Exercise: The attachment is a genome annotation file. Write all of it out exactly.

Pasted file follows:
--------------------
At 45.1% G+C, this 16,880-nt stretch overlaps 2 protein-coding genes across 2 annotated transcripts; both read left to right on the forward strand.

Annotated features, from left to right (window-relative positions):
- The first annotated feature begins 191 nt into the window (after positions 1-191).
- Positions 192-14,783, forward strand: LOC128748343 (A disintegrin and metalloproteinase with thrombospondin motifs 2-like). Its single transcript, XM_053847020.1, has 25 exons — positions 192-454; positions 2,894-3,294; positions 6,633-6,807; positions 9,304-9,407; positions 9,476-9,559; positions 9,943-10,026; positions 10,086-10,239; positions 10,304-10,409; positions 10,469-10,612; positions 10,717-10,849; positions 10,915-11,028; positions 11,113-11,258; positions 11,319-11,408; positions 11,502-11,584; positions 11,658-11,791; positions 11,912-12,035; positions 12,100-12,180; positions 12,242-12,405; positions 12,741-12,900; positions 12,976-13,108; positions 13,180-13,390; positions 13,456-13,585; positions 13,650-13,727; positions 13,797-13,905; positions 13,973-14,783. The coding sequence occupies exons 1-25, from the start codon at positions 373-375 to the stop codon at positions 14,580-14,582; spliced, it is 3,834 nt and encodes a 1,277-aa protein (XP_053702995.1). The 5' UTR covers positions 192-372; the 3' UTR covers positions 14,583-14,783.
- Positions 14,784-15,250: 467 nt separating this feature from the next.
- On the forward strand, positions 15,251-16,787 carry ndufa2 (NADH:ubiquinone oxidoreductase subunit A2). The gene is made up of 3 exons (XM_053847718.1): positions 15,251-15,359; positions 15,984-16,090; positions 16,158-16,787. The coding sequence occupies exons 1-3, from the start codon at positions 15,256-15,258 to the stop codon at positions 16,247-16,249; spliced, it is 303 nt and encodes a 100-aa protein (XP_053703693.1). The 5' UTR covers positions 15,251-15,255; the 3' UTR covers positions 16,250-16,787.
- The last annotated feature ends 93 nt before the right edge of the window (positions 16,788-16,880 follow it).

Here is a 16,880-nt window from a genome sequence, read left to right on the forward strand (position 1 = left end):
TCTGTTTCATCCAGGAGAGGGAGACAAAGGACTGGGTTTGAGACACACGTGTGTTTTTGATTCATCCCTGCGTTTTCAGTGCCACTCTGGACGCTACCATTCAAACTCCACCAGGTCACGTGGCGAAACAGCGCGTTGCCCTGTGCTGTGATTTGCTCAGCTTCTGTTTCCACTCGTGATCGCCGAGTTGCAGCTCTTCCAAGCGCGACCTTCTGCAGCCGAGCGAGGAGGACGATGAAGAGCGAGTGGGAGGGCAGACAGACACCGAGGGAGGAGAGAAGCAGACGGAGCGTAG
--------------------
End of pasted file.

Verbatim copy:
At 45.1% G+C, this 16,880-nt stretch overlaps 2 protein-coding genes across 2 annotated transcripts; both read left to right on the forward strand.

Annotated features, from left to right (window-relative positions):
- The first annotated feature begins 191 nt into the window (after positions 1-191).
- Positions 192-14,783, forward strand: LOC128748343 (A disintegrin and metalloproteinase with thrombospondin motifs 2-like). Its single transcript, XM_053847020.1, has 25 exons — positions 192-454; positions 2,894-3,294; positions 6,633-6,807; positions 9,304-9,407; positions 9,476-9,559; positions 9,943-10,026; positions 10,086-10,239; positions 10,304-10,409; positions 10,469-10,612; positions 10,717-10,849; positions 10,915-11,028; positions 11,113-11,258; positions 11,319-11,408; positions 11,502-11,584; positions 11,658-11,791; positions 11,912-12,035; positions 12,100-12,180; positions 12,242-12,405; positions 12,741-12,900; positions 12,976-13,108; positions 13,180-13,390; positions 13,456-13,585; positions 13,650-13,727; positions 13,797-13,905; positions 13,973-14,783. The coding sequence occupies exons 1-25, from the start codon at positions 373-375 to the stop codon at positions 14,580-14,582; spliced, it is 3,834 nt and encodes a 1,277-aa protein (XP_053702995.1). The 5' UTR covers positions 192-372; the 3' UTR covers positions 14,583-14,783.
- Positions 14,784-15,250: 467 nt separating this feature from the next.
- On the forward strand, positions 15,251-16,787 carry ndufa2 (NADH:ubiquinone oxidoreductase subunit A2). The gene is made up of 3 exons (XM_053847718.1): positions 15,251-15,359; positions 15,984-16,090; positions 16,158-16,787. The coding sequence occupies exons 1-3, from the start codon at positions 15,256-15,258 to the stop codon at positions 16,247-16,249; spliced, it is 303 nt and encodes a 100-aa protein (XP_053703693.1). The 5' UTR covers positions 15,251-15,255; the 3' UTR covers positions 16,250-16,787.
- The last annotated feature ends 93 nt before the right edge of the window (positions 16,788-16,880 follow it).

Here is a 16,880-nt window from a genome sequence, read left to right on the forward strand (position 1 = left end):
TCTGTTTCATCCAGGAGAGGGAGACAAAGGACTGGGTTTGAGACACACGTGTGTTTTTGATTCATCCCTGCGTTTTCAGTGCCACTCTGGACGCTACCATTCAAACTCCACCAGGTCACGTGGCGAAACAGCGCGTTGCCCTGTGCTGTGATTTGCTCAGCTTCTGTTTCCACTCGTGATCGCCGAGTTGCAGCTCTTCCAAGCGCGACCTTCTGCAGCCGAGCGAGGAGGACGATGAAGAGCGAGTGGGAGGGCAGACAGACACCGAGGGAGGAGAGAAGCAGACGGAGCGTAG